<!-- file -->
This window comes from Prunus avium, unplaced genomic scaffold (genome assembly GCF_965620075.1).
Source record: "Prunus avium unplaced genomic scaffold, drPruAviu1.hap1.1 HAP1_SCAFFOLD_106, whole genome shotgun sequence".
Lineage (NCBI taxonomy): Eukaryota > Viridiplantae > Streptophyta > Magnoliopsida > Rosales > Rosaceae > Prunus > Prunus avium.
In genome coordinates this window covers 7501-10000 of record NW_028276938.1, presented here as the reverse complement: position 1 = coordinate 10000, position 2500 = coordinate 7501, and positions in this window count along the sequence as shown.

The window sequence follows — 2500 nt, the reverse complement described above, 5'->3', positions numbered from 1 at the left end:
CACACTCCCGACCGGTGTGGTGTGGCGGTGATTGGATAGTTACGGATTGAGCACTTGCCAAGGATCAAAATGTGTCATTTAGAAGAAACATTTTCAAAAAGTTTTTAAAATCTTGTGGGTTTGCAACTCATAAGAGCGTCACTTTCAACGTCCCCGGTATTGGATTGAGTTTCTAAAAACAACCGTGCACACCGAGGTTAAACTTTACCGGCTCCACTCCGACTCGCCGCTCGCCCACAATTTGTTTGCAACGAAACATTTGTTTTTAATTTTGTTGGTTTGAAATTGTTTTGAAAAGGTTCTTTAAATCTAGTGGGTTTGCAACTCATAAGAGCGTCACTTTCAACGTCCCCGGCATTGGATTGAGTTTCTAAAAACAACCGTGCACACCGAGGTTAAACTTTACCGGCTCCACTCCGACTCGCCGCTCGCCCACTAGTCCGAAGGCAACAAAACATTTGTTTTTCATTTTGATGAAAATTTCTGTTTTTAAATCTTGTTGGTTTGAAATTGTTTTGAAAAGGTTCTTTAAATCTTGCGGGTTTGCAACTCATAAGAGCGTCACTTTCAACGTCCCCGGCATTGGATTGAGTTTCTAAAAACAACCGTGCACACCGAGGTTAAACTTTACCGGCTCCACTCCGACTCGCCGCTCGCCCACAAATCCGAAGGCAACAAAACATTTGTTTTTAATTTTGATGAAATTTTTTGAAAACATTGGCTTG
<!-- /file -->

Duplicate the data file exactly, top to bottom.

This window comes from Prunus avium, unplaced genomic scaffold (genome assembly GCF_965620075.1).
Source record: "Prunus avium unplaced genomic scaffold, drPruAviu1.hap1.1 HAP1_SCAFFOLD_106, whole genome shotgun sequence".
Lineage (NCBI taxonomy): Eukaryota > Viridiplantae > Streptophyta > Magnoliopsida > Rosales > Rosaceae > Prunus > Prunus avium.
In genome coordinates this window covers 7501-10000 of record NW_028276938.1, presented here as the reverse complement: position 1 = coordinate 10000, position 2500 = coordinate 7501, and positions in this window count along the sequence as shown.

The window sequence follows — 2500 nt, the reverse complement described above, 5'->3', positions numbered from 1 at the left end:
CACACTCCCGACCGGTGTGGTGTGGCGGTGATTGGATAGTTACGGATTGAGCACTTGCCAAGGATCAAAATGTGTCATTTAGAAGAAACATTTTCAAAAAGTTTTTAAAATCTTGTGGGTTTGCAACTCATAAGAGCGTCACTTTCAACGTCCCCGGTATTGGATTGAGTTTCTAAAAACAACCGTGCACACCGAGGTTAAACTTTACCGGCTCCACTCCGACTCGCCGCTCGCCCACAATTTGTTTGCAACGAAACATTTGTTTTTAATTTTGTTGGTTTGAAATTGTTTTGAAAAGGTTCTTTAAATCTAGTGGGTTTGCAACTCATAAGAGCGTCACTTTCAACGTCCCCGGCATTGGATTGAGTTTCTAAAAACAACCGTGCACACCGAGGTTAAACTTTACCGGCTCCACTCCGACTCGCCGCTCGCCCACTAGTCCGAAGGCAACAAAACATTTGTTTTTCATTTTGATGAAAATTTCTGTTTTTAAATCTTGTTGGTTTGAAATTGTTTTGAAAAGGTTCTTTAAATCTTGCGGGTTTGCAACTCATAAGAGCGTCACTTTCAACGTCCCCGGCATTGGATTGAGTTTCTAAAAACAACCGTGCACACCGAGGTTAAACTTTACCGGCTCCACTCCGACTCGCCGCTCGCCCACAAATCCGAAGGCAACAAAACATTTGTTTTTAATTTTGATGAAATTTTTTGAAAACATTGGCTTG